scott scott - 1 month ago 3
C Question

C error: conflicting types for function and previous declaration was here (not duplicate)

Apologies for the dumb question. I checked all similar questions for the same error on stackoverflow, but it didn't help me understand why this error is happening in the following code.

I have one additional header file and a source file, which is included in the main file, and when I compile, I am getting the following error. I am trying to pass the

char** argv
from the
main()
to another function defined in another header file.

#include "include/Process.h"
#include <stdio.h>
#include <stdlib.h>
int main(int argc, char** argv) {
if (argc < 2) {
printf("Please provide a path to file\n");
return (EXIT_FAILURE);
}
Process(argv);


Process.h:

#pragma once
extern void Process(char** path);


Process.c:

#include <stdio.h>
#include "../include/Process.h"
#include <stdlib.h>
#include <sys/stat.h>
#include <syslog.h>
#include <sys/types.h>
#include <unistd.h>
void Process(char** path) {
printf("%s\n", path[1]);
}


It gets compiled but the warning is

./src/Process.c:22:6: error: conflicting types for ‘Process’
void Process(char** path) {
^
./include/Process.h:17:6: note: previous declaration of ‘Process’ was here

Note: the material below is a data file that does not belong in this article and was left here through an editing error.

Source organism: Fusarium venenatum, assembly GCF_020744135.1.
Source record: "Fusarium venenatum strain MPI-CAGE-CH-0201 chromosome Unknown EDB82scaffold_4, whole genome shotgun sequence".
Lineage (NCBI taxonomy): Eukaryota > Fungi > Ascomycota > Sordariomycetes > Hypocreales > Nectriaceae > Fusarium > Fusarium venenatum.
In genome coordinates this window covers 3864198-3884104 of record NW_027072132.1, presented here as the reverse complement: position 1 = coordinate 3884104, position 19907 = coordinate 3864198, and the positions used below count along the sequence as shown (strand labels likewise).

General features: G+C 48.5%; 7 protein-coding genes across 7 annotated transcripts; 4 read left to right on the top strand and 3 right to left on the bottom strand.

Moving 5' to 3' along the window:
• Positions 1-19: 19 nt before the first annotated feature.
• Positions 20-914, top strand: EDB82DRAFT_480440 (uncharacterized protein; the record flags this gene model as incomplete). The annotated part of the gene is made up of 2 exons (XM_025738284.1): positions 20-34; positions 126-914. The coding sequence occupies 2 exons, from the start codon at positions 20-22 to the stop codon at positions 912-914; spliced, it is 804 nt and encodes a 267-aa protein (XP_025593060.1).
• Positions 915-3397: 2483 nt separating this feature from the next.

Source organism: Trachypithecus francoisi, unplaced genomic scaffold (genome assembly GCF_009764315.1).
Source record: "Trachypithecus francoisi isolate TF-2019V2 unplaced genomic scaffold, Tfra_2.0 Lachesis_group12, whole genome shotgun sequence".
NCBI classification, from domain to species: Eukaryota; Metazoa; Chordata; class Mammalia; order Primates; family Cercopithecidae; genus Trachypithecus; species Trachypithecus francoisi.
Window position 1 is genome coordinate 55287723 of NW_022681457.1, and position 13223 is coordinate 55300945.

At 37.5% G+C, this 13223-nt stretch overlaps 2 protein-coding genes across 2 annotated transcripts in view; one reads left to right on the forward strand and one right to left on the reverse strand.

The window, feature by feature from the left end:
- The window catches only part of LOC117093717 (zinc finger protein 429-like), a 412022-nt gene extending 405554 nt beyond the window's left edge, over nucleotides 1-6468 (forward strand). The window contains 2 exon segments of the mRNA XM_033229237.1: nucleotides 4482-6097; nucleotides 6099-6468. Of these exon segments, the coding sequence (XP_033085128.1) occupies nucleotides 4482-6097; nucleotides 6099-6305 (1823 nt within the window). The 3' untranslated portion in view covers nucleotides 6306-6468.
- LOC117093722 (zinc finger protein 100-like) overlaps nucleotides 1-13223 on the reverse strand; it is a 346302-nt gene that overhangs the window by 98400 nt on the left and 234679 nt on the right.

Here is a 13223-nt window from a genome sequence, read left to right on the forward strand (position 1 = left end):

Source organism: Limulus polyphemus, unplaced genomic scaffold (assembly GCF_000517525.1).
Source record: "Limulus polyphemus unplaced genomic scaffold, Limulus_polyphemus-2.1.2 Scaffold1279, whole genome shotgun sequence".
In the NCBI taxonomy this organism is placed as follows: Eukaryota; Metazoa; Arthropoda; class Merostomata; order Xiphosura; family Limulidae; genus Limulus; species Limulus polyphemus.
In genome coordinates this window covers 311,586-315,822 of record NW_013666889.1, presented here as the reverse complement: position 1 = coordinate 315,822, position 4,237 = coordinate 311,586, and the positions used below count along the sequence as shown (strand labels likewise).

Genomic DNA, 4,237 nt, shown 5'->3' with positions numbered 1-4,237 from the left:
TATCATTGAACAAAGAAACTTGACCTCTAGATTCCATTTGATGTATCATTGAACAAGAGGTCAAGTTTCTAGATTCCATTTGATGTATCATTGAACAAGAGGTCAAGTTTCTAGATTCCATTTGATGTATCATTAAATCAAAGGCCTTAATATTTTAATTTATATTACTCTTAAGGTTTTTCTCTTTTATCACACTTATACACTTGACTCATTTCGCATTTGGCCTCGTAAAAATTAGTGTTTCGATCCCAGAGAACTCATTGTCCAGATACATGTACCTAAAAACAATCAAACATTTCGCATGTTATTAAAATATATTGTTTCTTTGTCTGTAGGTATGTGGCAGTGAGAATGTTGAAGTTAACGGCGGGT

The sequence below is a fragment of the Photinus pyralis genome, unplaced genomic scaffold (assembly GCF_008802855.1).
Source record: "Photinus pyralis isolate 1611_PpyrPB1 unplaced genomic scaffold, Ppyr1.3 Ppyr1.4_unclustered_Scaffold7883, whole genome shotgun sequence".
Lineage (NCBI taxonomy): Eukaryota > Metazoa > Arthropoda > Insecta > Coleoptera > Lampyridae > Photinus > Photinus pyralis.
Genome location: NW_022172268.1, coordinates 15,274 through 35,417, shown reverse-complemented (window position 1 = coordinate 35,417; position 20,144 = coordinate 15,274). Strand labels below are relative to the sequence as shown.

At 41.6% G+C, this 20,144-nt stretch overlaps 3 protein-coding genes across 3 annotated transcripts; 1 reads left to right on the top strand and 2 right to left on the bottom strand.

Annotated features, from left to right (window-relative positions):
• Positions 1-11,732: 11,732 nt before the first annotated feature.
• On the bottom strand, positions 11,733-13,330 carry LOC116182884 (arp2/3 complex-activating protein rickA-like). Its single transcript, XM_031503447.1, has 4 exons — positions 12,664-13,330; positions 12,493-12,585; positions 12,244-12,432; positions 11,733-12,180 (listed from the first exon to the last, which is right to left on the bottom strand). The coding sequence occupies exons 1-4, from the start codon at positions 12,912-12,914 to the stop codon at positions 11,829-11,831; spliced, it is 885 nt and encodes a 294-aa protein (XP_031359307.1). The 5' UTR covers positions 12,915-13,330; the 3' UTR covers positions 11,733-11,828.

extern void Process(char** path);
^


However, the warning disappears when I change the type of
path
from
char**
to
char*
and pass
argv[1]
instead of
argv
.

I am clueless why this is happening like this, and according to
this similar post, I tried adding a forward declaration for
char** path
above
extern void Process(char** path);
in the
Process.h
file, but it didn't help either.


  • Why is this error thrown when using
    char** path
    ?

  • Why it disappears when I use
    char* path
    ?

  • So far, I am able to see the program running, even with this warning. Is it safe to ignore this warning? If not, what could be the possible effects it can have during runtime?



Using gcc version 4.9.2 (Ubuntu 4.9.2-10ubuntu13)

Thanks.

M.M M.M
Answer

Try putting your custom includes after the system includes.

It might be possible that the custom include defines a macro which interferes with the system includes. To minimize the risk of this, I always put the Standard C includes first, then any OS includes, and then third party libraries, and then my own ones

In theory the custom include shouldn't do this, and the system includes should only use reserved names, but in practice this doesn't always happen.